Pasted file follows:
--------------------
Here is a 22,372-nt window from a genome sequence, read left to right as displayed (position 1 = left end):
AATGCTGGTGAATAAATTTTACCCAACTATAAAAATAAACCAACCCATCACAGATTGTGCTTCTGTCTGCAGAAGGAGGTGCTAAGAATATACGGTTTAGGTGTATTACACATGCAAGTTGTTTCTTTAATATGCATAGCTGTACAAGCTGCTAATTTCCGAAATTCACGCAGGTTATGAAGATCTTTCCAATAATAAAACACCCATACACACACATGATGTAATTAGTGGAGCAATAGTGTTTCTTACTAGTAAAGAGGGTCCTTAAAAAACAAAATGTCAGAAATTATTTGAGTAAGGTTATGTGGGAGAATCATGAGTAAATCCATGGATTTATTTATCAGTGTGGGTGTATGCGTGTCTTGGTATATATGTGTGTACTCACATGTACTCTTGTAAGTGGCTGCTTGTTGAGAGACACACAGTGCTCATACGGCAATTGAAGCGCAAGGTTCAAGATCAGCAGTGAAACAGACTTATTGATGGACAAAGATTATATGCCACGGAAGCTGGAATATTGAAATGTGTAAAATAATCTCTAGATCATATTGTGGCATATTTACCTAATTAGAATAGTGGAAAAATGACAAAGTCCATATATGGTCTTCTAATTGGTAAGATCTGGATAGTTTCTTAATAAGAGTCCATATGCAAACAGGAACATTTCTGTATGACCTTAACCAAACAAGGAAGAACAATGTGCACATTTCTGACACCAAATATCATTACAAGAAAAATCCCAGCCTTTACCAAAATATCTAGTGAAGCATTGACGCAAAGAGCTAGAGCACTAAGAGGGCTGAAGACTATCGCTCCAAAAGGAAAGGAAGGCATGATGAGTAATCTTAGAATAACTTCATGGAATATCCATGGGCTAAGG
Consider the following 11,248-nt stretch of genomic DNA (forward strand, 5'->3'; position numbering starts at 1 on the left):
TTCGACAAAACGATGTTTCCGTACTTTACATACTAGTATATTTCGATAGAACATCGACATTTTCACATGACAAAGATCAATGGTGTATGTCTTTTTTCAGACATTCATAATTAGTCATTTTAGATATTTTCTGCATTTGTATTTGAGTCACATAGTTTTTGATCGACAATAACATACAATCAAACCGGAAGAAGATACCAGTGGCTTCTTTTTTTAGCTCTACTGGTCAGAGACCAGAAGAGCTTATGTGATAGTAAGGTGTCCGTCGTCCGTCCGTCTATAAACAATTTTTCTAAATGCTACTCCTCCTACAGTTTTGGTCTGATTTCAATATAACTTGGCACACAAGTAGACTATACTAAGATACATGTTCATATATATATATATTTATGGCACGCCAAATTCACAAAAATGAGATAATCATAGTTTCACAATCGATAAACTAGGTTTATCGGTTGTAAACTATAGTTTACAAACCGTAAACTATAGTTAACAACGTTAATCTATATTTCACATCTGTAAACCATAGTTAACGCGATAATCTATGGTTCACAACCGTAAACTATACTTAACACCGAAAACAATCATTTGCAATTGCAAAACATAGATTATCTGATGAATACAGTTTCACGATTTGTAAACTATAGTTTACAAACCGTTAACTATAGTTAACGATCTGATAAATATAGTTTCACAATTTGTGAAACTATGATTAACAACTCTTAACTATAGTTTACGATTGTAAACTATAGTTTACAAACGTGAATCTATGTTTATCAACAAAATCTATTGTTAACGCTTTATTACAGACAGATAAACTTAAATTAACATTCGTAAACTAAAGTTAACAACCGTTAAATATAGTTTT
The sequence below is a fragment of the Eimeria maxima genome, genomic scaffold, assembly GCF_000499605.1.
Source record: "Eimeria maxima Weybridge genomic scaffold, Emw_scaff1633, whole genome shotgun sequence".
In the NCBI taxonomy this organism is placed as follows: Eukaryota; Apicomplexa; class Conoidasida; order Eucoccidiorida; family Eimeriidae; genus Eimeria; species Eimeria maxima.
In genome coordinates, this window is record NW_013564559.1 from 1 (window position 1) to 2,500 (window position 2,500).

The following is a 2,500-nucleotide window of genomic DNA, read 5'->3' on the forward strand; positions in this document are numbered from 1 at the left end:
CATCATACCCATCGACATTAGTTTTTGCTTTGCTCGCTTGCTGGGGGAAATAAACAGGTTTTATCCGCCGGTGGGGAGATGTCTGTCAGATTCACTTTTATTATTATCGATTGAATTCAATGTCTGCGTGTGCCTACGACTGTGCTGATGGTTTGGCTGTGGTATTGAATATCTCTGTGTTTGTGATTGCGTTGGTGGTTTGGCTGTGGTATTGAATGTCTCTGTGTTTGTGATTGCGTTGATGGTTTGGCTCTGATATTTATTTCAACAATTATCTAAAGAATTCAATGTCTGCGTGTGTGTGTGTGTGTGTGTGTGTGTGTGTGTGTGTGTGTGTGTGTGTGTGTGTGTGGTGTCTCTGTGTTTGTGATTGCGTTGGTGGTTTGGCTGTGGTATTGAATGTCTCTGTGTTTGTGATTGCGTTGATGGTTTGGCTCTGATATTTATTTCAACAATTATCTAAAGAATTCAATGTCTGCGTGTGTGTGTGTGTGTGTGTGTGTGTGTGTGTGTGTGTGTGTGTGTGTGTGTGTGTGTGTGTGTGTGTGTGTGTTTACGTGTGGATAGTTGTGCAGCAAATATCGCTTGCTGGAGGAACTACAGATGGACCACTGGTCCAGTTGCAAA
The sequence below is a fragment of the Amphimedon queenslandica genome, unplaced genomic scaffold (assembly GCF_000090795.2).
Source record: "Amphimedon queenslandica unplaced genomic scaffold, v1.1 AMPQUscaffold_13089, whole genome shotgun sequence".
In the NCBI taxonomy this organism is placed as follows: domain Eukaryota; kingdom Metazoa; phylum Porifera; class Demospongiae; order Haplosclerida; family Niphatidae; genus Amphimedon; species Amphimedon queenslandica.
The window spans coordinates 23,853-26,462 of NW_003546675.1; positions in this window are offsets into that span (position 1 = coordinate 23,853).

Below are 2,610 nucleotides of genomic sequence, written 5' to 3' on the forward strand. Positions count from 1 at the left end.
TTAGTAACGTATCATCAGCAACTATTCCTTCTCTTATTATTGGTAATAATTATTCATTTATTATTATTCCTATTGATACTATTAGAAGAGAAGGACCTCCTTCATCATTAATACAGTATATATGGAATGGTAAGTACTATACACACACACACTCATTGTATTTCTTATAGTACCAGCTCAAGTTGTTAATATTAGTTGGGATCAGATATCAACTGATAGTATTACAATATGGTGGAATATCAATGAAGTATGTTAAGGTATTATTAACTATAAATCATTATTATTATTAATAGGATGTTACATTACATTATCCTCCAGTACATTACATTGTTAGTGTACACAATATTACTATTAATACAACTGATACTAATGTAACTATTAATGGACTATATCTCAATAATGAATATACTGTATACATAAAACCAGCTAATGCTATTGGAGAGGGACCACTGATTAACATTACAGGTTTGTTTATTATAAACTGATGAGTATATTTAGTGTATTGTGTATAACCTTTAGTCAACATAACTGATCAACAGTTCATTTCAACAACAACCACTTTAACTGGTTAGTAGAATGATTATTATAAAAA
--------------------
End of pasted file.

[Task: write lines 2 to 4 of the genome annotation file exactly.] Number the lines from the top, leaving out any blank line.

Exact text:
AATGCTGGTGAATAAATTTTACCCAACTATAAAAATAAACCAACCCATCACAGATTGTGCTTCTGTCTGCAGAAGGAGGTGCTAAGAATATACGGTTTAGGTGTATTACACATGCAAGTTGTTTCTTTAATATGCATAGCTGTACAAGCTGCTAATTTCCGAAATTCACGCAGGTTATGAAGATCTTTCCAATAATAAAACACCCATACACACACATGATGTAATTAGTGGAGCAATAGTGTTTCTTACTAGTAAAGAGGGTCCTTAAAAAACAAAATGTCAGAAATTATTTGAGTAAGGTTATGTGGGAGAATCATGAGTAAATCCATGGATTTATTTATCAGTGTGGGTGTATGCGTGTCTTGGTATATATGTGTGTACTCACATGTACTCTTGTAAGTGGCTGCTTGTTGAGAGACACACAGTGCTCATACGGCAATTGAAGCGCAAGGTTCAAGATCAGCAGTGAAACAGACTTATTGATGGACAAAGATTATATGCCACGGAAGCTGGAATATTGAAATGTGTAAAATAATCTCTAGATCATATTGTGGCATATTTACCTAATTAGAATAGTGGAAAAATGACAAAGTCCATATATGGTCTTCTAATTGGTAAGATCTGGATAGTTTCTTAATAAGAGTCCATATGCAAACAGGAACATTTCTGTATGACCTTAACCAAACAAGGAAGAACAATGTGCACATTTCTGACACCAAATATCATTACAAGAAAAATCCCAGCCTTTACCAAAATATCTAGTGAAGCATTGACGCAAAGAGCTAGAGCACTAAGAGGGCTGAAGACTATCGCTCCAAAAGGAAAGGAAGGCATGATGAGTAATCTTAGAATAACTTCATGGAATATCCATGGGCTAAGG
Consider the following 11,248-nt stretch of genomic DNA (forward strand, 5'->3'; position numbering starts at 1 on the left):
TTCGACAAAACGATGTTTCCGTACTTTACATACTAGTATATTTCGATAGAACATCGACATTTTCACATGACAAAGATCAATGGTGTATGTCTTTTTTCAGACATTCATAATTAGTCATTTTAGATATTTTCTGCATTTGTATTTGAGTCACATAGTTTTTGATCGACAATAACATACAATCAAACCGGAAGAAGATACCAGTGGCTTCTTTTTTTAGCTCTACTGGTCAGAGACCAGAAGAGCTTATGTGATAGTAAGGTGTCCGTCGTCCGTCCGTCTATAAACAATTTTTCTAAATGCTACTCCTCCTACAGTTTTGGTCTGATTTCAATATAACTTGGCACACAAGTAGACTATACTAAGATACATGTTCATATATATATATATTTATGGCACGCCAAATTCACAAAAATGAGATAATCATAGTTTCACAATCGATAAACTAGGTTTATCGGTTGTAAACTATAGTTTACAAACCGTAAACTATAGTTAACAACGTTAATCTATATTTCACATCTGTAAACCATAGTTAACGCGATAATCTATGGTTCACAACCGTAAACTATACTTAACACCGAAAACAATCATTTGCAATTGCAAAACATAGATTATCTGATGAATACAGTTTCACGATTTGTAAACTATAGTTTACAAACCGTTAACTATAGTTAACGATCTGATAAATATAGTTTCACAATTTGTGAAACTATGATTAACAACTCTTAACTATAGTTTACGATTGTAAACTATAGTTTACAAACGTGAATCTATGTTTATCAACAAAATCTATTGTTAACGCTTTATTACAGACAGATAAACTTAAATTAACATTCGTAAACTAAAGTTAACAACCGTTAAATATAGTTTT